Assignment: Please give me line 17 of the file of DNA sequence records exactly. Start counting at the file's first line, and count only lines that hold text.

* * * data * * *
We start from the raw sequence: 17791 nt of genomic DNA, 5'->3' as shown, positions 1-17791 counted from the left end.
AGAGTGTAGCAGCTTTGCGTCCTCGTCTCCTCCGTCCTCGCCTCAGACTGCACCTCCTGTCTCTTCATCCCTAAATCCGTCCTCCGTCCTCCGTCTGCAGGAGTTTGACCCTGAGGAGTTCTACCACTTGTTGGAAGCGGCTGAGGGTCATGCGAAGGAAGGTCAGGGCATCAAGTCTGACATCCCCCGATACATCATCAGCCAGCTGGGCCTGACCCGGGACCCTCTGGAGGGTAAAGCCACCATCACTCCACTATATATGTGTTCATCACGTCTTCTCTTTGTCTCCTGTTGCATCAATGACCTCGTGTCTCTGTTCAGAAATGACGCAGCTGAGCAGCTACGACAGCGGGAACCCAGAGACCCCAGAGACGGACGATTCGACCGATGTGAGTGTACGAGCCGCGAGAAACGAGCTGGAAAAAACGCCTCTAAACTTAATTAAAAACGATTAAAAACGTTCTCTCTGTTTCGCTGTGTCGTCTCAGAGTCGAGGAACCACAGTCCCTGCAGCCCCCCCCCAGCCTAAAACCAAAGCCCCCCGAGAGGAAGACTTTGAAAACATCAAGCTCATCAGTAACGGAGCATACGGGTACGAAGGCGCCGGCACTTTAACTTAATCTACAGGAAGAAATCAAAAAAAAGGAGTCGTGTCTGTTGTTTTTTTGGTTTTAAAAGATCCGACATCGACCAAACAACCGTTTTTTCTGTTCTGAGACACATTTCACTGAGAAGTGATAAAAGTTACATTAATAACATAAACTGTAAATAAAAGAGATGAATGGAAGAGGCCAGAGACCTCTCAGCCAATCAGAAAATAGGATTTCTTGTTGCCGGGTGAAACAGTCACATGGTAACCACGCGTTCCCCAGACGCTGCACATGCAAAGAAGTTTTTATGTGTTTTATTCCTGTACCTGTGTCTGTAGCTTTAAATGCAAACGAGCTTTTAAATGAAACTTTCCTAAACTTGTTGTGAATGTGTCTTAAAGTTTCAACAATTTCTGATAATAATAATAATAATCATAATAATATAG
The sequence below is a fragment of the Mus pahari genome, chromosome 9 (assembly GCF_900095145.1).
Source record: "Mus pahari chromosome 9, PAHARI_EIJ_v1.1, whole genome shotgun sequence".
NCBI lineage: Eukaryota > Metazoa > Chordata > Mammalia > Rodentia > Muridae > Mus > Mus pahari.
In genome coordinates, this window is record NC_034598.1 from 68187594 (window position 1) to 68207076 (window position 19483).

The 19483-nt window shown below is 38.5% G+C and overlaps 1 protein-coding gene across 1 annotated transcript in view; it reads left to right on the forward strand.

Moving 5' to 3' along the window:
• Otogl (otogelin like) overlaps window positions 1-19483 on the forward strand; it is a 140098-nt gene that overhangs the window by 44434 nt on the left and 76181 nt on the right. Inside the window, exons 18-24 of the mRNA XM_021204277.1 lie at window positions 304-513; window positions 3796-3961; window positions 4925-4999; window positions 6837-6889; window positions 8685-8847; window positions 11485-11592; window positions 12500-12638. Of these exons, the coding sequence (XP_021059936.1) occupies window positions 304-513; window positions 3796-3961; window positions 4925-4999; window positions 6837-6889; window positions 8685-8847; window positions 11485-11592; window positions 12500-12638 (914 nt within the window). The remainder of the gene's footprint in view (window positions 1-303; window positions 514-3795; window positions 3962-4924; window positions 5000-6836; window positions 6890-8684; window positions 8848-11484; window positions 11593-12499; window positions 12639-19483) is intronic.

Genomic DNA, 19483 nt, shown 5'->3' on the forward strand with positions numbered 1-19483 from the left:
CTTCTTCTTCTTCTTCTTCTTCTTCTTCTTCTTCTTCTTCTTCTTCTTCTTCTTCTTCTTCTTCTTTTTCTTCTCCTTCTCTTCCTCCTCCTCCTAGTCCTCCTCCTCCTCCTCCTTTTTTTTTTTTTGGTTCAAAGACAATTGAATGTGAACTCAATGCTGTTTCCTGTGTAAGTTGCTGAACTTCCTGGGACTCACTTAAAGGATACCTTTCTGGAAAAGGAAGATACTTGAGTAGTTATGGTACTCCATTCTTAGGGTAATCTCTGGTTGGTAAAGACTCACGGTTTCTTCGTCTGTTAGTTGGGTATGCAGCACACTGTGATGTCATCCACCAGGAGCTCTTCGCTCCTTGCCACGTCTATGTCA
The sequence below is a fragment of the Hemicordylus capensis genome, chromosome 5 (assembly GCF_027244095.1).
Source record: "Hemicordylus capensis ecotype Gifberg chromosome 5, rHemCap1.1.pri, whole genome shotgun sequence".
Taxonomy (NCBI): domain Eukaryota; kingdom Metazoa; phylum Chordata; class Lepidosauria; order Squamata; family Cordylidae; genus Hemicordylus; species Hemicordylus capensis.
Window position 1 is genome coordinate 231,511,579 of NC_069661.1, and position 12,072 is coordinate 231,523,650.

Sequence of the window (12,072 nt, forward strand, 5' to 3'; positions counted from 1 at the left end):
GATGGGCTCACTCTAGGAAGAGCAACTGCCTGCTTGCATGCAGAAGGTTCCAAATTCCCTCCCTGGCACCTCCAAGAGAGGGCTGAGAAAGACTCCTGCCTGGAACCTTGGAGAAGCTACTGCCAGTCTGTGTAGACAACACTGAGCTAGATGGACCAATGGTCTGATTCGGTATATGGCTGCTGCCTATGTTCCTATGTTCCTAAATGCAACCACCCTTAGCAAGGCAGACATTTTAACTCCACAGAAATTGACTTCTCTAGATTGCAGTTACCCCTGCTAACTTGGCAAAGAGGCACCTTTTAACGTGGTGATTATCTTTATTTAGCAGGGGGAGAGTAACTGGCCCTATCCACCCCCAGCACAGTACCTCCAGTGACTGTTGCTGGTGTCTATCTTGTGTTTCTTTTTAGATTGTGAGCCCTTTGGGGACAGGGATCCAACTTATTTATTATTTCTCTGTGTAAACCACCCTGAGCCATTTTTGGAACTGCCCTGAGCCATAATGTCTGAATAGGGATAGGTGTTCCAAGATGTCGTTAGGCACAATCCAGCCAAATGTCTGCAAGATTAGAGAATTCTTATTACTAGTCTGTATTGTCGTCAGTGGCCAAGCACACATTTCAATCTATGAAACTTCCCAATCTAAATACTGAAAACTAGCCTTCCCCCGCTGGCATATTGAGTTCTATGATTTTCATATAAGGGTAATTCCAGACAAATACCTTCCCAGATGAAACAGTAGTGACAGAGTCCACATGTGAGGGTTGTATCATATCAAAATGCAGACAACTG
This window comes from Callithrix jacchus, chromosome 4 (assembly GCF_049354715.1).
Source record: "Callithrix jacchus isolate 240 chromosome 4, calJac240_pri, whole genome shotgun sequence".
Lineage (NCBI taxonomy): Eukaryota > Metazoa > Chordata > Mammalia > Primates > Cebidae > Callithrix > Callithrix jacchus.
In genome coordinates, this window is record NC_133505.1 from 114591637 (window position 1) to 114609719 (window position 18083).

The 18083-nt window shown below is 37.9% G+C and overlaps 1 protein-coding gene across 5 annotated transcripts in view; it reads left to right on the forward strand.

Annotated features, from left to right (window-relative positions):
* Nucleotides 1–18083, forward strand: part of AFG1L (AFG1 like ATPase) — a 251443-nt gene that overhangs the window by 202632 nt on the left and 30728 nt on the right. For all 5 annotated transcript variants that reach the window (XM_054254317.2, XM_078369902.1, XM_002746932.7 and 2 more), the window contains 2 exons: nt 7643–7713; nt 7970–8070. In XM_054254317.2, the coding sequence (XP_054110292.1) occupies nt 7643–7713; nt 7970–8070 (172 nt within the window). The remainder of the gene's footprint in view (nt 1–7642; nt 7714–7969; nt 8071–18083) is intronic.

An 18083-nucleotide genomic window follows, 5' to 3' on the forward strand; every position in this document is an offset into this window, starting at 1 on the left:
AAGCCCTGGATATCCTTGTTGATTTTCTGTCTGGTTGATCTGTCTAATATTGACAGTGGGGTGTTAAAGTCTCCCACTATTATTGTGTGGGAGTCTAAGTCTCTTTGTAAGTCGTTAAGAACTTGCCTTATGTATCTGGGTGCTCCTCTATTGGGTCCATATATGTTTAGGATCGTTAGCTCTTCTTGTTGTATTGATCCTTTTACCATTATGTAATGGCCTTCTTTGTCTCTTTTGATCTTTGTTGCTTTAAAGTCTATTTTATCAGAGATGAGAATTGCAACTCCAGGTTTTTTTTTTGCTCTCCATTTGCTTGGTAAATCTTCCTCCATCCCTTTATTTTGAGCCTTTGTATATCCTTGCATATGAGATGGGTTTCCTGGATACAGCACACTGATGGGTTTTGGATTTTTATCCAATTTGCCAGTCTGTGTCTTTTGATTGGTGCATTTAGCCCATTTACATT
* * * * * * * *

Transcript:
GATGGGCTCACTCTAGGAAGAGCAACTGCCTGCTTGCATGCAGAAGGTTCCAAATTCCCTCCCTGGCACCTCCAAGAGAGGGCTGAGAAAGACTCCTGCCTGGAACCTTGGAGAAGCTACTGCCAGTCTGTGTAGACAACACTGAGCTAGATGGACCAATGGTCTGATTCGGTATATGGCTGCTGCCTATGTTCCTATGTTCCTAAATGCAACCACCCTTAGCAAGGCAGACATTTTAACTCCACAGAAATTGACTTCTCTAGATTGCAGTTACCCCTGCTAACTTGGCAAAGAGGCACCTTTTAACGTGGTGATTATCTTTATTTAGCAGGGGGAGAGTAACTGGCCCTATCCACCCCCAGCACAGTACCTCCAGTGACTGTTGCTGGTGTCTATCTTGTGTTTCTTTTTAGATTGTGAGCCCTTTGGGGACAGGGATCCAACTTATTTATTATTTCTCTGTGTAAACCACCCTGAGCCATTTTTGGAACTGCCCTGAGCCATAATGTCTGAATAGGGATAGGTGTTCCAAGATGTCGTTAGGCACAATCCAGCCAAATGTCTGCAAGATTAGAGAATTCTTATTACTAGTCTGTATTGTCGTCAGTGGCCAAGCACACATTTCAATCTATGAAACTTCCCAATCTAAATACTGAAAACTAGCCTTCCCCCGCTGGCATATTGAGTTCTATGATTTTCATATAAGGGTAATTCCAGACAAATACCTTCCCAGATGAAACAGTAGTGACAGAGTCCACATGTGAGGGTTGTATCATATCAAAATGCAGACAACTG